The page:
Mr C. K. B. Banda. SC. (Chasefu): Madam Speaker, if my memory serves me right and I hope it does, at one time, the hon. Minister of Agriculture and Co-operatives alleged that millers were hoarding maize. Is he aware that the board chairman of FRA is a member of the Millers Association? Is it not a conflict of interest for him to hold chairmanship of the FRA Board?

Hon. Opposition Members: Hear, hear!

Dr Chituwo: Madam Speaker, I admit that I alluded to some of the members of the millers association, farmers, and the traders association hoarding maize. We carried out a verification exercise where members of these organisations declared and we verified what they had in stock. The chairman of FRA is a very honourable man and we have on record what he declared.

Mr Kambwili: Question!


Dr Chituwo: Therefore, the question of hoarding does not arise.

Madam Speaker, I thank you.

Madam Deputy Speaker: Order! The hon. Member’s term “Question” has become part of parliamentary etiquette. Hon. Member, do not shout the term “Question” every time. Let it be a serious matter when you question.

Hon. MMD Members: Hear, hear!


134. Mr Chisala (Chilubi) asked the Vice-President and Minister of Justice:

(a) when the Government would start recruiting local court presiding officers on permanent and pensionable terms in order to promote efficiency; and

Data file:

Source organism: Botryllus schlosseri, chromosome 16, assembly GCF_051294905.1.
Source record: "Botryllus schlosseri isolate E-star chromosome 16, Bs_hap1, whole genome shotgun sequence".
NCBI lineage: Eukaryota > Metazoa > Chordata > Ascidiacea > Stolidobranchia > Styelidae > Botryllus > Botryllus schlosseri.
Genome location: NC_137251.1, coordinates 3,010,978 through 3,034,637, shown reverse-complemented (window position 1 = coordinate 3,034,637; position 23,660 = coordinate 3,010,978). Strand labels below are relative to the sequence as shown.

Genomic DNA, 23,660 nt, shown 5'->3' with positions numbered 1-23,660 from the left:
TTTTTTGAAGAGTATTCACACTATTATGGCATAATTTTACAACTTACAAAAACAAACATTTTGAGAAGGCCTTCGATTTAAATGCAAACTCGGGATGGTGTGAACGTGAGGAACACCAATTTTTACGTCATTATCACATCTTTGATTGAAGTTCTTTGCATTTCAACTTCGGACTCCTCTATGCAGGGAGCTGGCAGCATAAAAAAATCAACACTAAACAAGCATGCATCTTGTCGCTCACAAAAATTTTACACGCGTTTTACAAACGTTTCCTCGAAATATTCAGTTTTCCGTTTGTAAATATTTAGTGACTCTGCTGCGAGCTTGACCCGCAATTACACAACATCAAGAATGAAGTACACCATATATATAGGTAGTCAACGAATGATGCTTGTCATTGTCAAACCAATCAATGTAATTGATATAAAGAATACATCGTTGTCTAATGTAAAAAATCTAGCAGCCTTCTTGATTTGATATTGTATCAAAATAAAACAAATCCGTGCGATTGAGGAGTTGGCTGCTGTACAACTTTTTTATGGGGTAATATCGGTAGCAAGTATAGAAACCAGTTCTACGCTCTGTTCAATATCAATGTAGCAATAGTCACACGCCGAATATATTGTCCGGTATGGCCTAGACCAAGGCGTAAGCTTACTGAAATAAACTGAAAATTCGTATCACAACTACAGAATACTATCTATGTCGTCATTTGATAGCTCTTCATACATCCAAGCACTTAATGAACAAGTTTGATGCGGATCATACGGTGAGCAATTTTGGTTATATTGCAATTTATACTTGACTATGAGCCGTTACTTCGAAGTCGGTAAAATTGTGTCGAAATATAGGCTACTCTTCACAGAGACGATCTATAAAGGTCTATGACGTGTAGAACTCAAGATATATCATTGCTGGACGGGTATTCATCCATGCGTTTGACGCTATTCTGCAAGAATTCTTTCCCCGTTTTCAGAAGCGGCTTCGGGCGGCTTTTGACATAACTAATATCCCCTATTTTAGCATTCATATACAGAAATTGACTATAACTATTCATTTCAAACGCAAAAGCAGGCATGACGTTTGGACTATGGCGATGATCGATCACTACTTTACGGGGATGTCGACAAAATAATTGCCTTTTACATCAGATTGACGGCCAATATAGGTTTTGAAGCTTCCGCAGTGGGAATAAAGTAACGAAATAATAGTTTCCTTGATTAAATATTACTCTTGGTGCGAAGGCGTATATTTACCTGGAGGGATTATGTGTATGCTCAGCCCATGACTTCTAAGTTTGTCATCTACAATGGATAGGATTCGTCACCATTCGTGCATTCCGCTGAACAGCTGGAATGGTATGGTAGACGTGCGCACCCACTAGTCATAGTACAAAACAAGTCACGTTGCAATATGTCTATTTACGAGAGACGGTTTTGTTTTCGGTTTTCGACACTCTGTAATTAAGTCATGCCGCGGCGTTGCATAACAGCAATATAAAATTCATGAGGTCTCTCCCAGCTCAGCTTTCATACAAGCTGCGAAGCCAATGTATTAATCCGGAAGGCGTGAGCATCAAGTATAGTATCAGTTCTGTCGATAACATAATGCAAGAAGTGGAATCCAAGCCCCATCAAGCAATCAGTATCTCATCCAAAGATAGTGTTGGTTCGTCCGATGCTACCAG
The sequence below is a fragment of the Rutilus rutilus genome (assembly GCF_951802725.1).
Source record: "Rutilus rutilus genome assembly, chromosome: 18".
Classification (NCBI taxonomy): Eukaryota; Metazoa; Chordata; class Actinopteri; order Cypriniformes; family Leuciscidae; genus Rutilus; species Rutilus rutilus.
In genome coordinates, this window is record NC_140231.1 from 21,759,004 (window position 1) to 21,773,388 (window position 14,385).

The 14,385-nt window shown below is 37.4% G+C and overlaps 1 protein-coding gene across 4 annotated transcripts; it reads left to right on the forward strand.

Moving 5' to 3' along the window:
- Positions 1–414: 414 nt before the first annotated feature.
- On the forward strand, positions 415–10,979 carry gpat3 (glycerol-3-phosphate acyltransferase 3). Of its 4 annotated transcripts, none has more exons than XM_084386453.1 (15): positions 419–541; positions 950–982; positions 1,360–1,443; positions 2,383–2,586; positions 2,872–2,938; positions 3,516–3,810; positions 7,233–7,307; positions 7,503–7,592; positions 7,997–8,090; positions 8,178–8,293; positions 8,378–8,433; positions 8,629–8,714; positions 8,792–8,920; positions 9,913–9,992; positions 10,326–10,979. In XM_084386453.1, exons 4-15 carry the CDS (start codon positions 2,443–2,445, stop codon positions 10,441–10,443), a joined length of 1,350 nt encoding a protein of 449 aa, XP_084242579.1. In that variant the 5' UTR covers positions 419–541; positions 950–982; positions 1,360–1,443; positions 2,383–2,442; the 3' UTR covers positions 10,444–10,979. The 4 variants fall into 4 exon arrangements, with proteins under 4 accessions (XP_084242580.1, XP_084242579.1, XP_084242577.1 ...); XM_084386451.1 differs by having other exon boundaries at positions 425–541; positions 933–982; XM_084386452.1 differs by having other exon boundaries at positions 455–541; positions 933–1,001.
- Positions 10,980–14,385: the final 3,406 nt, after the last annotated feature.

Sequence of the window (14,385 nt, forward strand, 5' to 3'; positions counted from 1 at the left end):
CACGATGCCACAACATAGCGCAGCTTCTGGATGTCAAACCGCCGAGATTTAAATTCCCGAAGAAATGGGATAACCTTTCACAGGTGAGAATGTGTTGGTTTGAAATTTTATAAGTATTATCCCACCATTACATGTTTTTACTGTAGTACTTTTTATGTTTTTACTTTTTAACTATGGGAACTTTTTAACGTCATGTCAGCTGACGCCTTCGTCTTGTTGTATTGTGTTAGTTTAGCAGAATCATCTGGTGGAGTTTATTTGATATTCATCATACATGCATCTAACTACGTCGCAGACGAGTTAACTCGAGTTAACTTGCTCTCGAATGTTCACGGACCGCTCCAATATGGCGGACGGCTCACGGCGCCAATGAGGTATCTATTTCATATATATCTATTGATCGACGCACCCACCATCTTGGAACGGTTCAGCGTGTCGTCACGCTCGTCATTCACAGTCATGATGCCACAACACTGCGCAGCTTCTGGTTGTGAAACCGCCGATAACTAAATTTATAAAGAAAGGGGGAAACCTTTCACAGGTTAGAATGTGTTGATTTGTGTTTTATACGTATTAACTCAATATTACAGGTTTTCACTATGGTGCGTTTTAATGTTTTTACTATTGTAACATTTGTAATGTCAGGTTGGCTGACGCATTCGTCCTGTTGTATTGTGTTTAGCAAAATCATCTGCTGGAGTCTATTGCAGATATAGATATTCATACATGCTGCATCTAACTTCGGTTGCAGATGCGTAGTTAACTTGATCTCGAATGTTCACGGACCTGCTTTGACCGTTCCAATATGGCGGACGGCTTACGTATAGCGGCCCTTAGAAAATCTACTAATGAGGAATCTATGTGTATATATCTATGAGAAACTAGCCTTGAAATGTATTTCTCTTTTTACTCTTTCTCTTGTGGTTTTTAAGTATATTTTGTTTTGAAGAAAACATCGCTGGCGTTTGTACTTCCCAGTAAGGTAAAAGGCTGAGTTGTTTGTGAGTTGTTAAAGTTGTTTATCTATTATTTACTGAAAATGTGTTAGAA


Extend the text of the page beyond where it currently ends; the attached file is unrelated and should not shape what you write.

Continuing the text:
(b) what the minimum age for an individual to be appointed local court presiding officer was.

The Deputy Minister in the Vice-President’s Office (Mr Chilembo): Madam Speaker, the Judiciary started recruiting local court justices on permanent and pensionable terms in 2008. The decision will not only promote efficiency, but free resources which were used to pay end of contract gratuity because retired magistrates will get their pension from the Pensions Board.

Madam Speaker, the minimum age for one to be appointed local court presiding officer is forty.

Madam Speaker, I thank you.

Mr Chisala: Madam Speaker, apart from the problem of the age limit for one to qualify for the position of presiding officer, there is also a problem of inadequate qualifications for some of the people currently serving such that it becomes extremely difficult for them to interpret the law of the land and as a result …

 Madam Deputy Speaker: Order! Hon. Member, you are debating. You can ask that directly.

Mr Chisala: Madam Speaker, what is the minimum qualification for one to get employed as a local court presiding officer?

Madam Deputy Speaker: That was the answer to part (b) of the question.

Mr Kambwili (Roan): Madam Speaker, I would like to find out from the Vice-President if it is part of the proceedings of the local court to insult people. If not, what is this Government doing to educate local court justices to avoid belittling and insulting people who appear before them.